During the last couple years I spent some of my time working in project 5G NetMobil, which we just completed successfully. Sadly, due to SARS-CoV-2, the big live demonstration that was to conclude the project had to be canceled. However, you can learn more about the project’s results in this video on youtube.
While the project did not primarily focus on privacy or security, there were some interesting privacy and security challenges that I could work on. In this post, I want to tell you a little bit more about those challenges and our solutions.
Put shortly, in the project we investigated ways to use 5G and related communication technology to allow various types of vehicles to communicate among each other, with road infrastructure and with backend systems. Or, in the long version: the project goal was to “develop a comprehensive communication infrastructure for tactile connected driving and to demonstrate the advantages of tactile connected driving in terms of traffic safety, traffic efficiency and environmental impact compared to autonomous driving based solely on local sensor data“…
The use case I mainly worked on revolved around longitudinal platooning where several vehicles drive in single file with very short distances between them. That way, slipstream effects can be used to save fuel and space on the road can be utilized more efficiently. You can learn more about platooning and the project’s results on the project’s website.
In platooning, participating vehicles constantly exchange messages among each other to coordinate their driving, for example to speed up in a coordinated manner or to brake at the same time and with the same force.
There are several interesting privacy and security challenges in V2X (vehicle-to-everything) communication in general and in platooning in particular. Most prominently, those challenges relate to preventing attackers from injecting commands into platoon communication as this could easily lead to dangers to life and limb. For example, an attacker could try to provoke a crash by sending messages telling the first vehicle in a platoon to execute an emergency brake maneuver while simultaneously instructing following vehicles to speed up. The most prominent privacy challenge in V2X revolves around preventing attackers to track vehicles over a longer time based on the messages they broadcast. This is particular challenging to prevent, as short-term tracking must still be possible in order to enable coordinated maneuvers.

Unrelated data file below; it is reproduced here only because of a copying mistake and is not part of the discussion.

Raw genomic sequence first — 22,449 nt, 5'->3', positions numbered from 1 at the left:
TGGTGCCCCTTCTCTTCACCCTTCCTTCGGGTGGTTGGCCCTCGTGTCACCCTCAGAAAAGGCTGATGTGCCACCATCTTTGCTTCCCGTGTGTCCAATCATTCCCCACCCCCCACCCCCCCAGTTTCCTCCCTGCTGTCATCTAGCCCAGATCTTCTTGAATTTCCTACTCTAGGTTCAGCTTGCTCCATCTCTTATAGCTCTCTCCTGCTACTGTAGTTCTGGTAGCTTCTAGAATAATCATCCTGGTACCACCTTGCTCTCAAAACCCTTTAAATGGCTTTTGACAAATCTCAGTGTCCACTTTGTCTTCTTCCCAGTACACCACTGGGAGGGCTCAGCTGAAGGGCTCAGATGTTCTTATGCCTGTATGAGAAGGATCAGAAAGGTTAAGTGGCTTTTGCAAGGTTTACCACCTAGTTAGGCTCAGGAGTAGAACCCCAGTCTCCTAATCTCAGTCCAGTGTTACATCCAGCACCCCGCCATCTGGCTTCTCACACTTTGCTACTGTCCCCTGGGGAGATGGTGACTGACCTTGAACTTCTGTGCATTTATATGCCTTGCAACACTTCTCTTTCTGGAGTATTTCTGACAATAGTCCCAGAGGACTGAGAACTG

My work on these challenges in the project resulted in two papers written together with researcher primarily from TU Dresden’s Chair of Privacy and Data Security. In our first paper, we develop and discusses different ways of distributing cryptographic keys for securing platoon communication among members of a platoon. The second paper focused more on privacy and investigates the viability of using so-called privacy-preserving attribute-based credentials (ABCs) for preserving privacy in platooning. ABCs are a cool concept that allows users to prove possession of some attributes without actually disclosing those attributes. For example, ABCs can be used to prove that a user is of legal age without disclosing her actual age. If you want to learn more about ABCs, you can find a lot more information here. Or you can just read our paper 😉